3765. Mass Properties and Automotive Directional Stability


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B P Wiegand: 3765. Mass Properties and Automotive Directional Stability. 2021.



The quantification of automotive directional stability may be expressed through various stability metrics, but perhaps the most basic of these automotive stability metrics is the “Understeer Gradient” (Kus). The Understeer Gradient (in degrees or radians per unit gravity) appears extremely uncomplicated when viewed in its most common formulation. Kus =[ Wf / gCsf – Wr / gCsr ]
This metric appears to depend only on the front and rear axle weight loads (Wf, Wr), and on the front and rear axle cornering stiffnesses (Csf, Csr). However, those last quantities vary with lateral acceleration, and the nature of that variation is dependent upon many other parameters of which some of the most basic are: Total Weight, Sprung Weight, Unsprung Weight, Forward Unsprung Weight, Rear Unsprung Weight, Total Weight LCG, Sprung Weight LCG, Total Weight VCG, Sprung Weight VCG, Track, Front Track, Rear Track, Roll Stiffness, Front Roll Stiffness, Rear Roll Stiffness, Roll Axis Height, Front Roll Center Height, and Rear Roll Center Height. Note that exactly half of these automotive directional stability parameters as listed herein are mass properties.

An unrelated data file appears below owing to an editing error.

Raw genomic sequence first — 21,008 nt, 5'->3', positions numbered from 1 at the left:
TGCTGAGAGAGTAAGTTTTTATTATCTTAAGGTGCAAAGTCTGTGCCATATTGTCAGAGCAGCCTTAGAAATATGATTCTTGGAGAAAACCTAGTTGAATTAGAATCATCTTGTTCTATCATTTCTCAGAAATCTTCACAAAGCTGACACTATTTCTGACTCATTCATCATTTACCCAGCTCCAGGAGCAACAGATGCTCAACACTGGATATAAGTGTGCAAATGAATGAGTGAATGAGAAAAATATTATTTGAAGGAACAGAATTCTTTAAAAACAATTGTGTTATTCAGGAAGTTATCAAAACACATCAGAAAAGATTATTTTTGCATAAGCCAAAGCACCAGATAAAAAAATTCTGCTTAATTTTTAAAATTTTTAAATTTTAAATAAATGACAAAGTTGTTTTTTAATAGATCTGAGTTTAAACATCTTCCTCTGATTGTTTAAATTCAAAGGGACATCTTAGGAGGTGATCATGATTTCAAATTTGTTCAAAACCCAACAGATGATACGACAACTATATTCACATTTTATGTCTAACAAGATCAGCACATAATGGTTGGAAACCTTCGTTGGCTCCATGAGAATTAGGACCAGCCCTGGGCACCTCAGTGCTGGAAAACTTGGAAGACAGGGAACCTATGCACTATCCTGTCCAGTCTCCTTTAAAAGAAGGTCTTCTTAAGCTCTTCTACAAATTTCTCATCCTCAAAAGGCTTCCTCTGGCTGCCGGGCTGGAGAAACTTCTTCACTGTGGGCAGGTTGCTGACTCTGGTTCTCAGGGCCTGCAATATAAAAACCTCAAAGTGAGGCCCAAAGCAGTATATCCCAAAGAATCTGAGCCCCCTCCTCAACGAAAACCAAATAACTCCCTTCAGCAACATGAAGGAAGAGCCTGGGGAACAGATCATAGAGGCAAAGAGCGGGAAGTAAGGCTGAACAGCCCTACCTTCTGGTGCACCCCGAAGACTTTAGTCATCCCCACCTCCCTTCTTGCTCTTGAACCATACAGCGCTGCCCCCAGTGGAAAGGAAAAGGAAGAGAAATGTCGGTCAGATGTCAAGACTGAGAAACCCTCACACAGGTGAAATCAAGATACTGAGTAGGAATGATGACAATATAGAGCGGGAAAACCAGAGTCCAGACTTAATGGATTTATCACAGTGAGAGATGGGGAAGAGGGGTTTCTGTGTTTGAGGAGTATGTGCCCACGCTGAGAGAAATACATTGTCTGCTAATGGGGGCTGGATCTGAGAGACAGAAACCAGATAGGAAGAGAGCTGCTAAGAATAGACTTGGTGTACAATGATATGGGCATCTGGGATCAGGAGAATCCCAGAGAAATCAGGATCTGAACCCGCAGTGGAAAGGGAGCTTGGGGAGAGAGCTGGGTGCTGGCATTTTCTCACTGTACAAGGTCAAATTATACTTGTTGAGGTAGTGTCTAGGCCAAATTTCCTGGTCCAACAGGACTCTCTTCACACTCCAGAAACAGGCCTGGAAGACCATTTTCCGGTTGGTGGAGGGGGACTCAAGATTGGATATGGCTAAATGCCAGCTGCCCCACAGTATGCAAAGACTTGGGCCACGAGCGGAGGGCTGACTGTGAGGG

The purpose of this paper is to explore, through a skidpad simulation, the relative sensitivity of automotive directional stability (as quantified through the Understeer Gradient) to variation in each of the noted vehicle parameters, with special emphasis on the mass property parameters.
The simulation is constructed in a spreadsheet format from the relevant basic automotive dynamics equations; the normal and lateral loads on the tires are determined as the lateral acceleration is increased incrementally by a small amount (thereby maintaining a “quasi-static” or “steady-state” condition). The normal loads are used for the calculation of the lateral traction force potentials at each tire, with the required (centripetal) lateral traction forces apportioned accordingly. From those required (actual) lateral tire forces the corresponding tire cornering stiffnesses are determined; this determination is based upon a tire model developed through a regression analysis of tire test data.
This construction of a fairly comprehensive lateral acceleration simulation from basic automotive dynamic relationships, instead of depending upon commercial automotive software such as “CarSim” (vehicle model) and Pacjeka “Magic Formula” (tire model), constitutes a unique aspect of this paper; this return to basics hopefully provides a clearer view and understanding of the results than would be the case otherwise. Even more unique is this paper’s emphasis on, and exploration of, the role specific mass property parameters play in determining automotive directional stability.


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